I have to admit that I’ve heard some incredible performances by you and the orchestra. Some of which I thought were better than the recording that I had heard. Like the Britten "War Requiem" that you did.
Kalmar: That can happen when and if the performance is good, and when and if the performance is meaningful. Having the visceral presence of you in the room and what this piece does is astonishing. You can’t get that feeling when you are in front of the best technical equipment in the world. The recording that Britten himself did with Dietrich Fischer-Dieskau, Peter Pears, and Galina Vishnevskaya is an amazing recording, but It simply cannot compare to a great live experience.
I want, in my own way of reading a score as close to what I think the composer meant. Of course, I always look through my own lens. If someone denies the personality of the interpreter, then he is lying.
You do many pieces for the umpteenth time, and other pieces you conduct for the first time ever. How do you make the warhorse sound fresh?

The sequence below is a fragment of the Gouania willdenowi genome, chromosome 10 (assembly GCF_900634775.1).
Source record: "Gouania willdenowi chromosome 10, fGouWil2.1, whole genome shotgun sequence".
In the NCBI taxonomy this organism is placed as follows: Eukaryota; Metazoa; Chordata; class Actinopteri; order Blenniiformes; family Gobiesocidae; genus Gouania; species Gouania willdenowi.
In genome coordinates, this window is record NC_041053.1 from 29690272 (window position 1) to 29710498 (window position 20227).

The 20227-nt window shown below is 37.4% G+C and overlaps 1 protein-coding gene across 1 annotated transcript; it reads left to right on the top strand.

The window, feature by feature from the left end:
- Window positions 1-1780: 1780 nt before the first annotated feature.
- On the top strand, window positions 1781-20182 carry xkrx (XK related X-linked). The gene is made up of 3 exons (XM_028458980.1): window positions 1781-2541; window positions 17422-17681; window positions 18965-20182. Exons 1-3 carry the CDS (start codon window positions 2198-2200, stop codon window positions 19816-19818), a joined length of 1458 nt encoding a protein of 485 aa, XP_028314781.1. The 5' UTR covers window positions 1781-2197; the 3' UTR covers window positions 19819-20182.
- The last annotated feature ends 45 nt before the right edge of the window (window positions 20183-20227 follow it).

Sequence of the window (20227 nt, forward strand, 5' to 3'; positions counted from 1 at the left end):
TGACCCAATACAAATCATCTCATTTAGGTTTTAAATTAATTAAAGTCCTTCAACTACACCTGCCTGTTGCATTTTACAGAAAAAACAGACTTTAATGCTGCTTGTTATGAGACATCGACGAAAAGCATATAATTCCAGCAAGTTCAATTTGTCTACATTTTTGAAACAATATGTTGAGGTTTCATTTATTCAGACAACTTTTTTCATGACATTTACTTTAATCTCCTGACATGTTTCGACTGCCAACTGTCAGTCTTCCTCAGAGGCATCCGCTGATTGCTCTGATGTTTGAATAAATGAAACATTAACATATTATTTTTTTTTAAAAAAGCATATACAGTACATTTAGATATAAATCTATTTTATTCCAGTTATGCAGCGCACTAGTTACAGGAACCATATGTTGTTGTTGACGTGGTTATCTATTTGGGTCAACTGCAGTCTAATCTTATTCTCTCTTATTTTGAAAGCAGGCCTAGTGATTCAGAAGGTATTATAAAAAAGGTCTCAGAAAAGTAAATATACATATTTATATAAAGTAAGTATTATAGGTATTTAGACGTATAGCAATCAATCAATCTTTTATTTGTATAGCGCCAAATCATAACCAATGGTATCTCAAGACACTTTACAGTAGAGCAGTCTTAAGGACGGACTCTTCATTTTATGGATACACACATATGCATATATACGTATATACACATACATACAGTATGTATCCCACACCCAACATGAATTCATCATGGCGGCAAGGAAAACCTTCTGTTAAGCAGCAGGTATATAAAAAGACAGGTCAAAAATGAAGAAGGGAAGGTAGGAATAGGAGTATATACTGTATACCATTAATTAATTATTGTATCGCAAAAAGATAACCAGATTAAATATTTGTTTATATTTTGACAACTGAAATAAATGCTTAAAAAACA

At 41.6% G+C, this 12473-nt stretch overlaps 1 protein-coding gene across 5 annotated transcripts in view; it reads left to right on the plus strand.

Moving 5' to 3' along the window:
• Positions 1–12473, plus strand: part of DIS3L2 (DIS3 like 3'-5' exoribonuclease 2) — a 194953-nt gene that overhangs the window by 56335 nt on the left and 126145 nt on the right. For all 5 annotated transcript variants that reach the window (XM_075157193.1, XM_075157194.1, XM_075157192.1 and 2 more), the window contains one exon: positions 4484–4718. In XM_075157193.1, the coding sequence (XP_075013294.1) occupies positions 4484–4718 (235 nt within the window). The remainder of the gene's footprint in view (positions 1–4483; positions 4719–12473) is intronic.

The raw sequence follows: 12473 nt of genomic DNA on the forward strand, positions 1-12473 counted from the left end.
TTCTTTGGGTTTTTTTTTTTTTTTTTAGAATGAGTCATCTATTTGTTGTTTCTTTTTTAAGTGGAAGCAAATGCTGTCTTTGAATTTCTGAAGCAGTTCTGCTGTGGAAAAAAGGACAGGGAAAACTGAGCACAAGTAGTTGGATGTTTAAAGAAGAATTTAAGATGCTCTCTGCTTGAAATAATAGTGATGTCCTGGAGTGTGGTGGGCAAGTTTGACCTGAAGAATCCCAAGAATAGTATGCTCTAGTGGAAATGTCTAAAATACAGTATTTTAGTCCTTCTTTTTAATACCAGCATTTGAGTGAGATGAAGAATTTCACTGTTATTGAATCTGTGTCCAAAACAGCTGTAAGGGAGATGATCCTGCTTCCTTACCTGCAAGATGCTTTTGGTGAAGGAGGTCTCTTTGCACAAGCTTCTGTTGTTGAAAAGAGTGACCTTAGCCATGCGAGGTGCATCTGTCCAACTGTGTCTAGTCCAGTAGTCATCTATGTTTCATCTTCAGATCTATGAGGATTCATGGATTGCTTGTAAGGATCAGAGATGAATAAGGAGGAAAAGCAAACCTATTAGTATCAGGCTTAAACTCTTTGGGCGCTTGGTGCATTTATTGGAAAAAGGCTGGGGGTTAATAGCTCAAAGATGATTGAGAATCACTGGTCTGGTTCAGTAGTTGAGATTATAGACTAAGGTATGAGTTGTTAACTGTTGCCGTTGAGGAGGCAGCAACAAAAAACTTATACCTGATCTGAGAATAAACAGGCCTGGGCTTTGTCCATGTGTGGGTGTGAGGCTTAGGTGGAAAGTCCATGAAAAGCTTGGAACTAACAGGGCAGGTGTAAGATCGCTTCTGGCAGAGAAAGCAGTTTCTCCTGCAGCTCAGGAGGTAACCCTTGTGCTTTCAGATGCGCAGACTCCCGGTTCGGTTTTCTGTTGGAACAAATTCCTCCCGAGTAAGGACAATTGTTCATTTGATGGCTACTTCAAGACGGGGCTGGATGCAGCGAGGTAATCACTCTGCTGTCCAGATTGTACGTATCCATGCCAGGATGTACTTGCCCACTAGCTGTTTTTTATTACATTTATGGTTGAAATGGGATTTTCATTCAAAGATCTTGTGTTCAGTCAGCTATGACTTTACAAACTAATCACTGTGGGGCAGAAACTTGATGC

Kalmar: When you do a piece for the first time, of course, there is a thrill. You study the piece and learn it for the first time. It’s an exciting thing, and when you do it; it is what it is. Then when I get to do the same piece a second, third, or fourth time, the familiarity allows you to dig deeper into the music. Let’s take the Britten War Requiem. You don’t get the chance to do this piece very often. This was my third time. The first time was a memorable experience, but because I am now more familiar with the work, I think that this latest performance was way better, because of my experience with the piece.
But let’s take a piece that I’ve done more than three times, like a Tchaikovsky symphony that I’ve done twenty five times. On one side, the familiarity helps you greatly, but on the other side, it’s a danger. What has to happen and what you have to be aware of is to look at the piece as if you were doing it for the first time.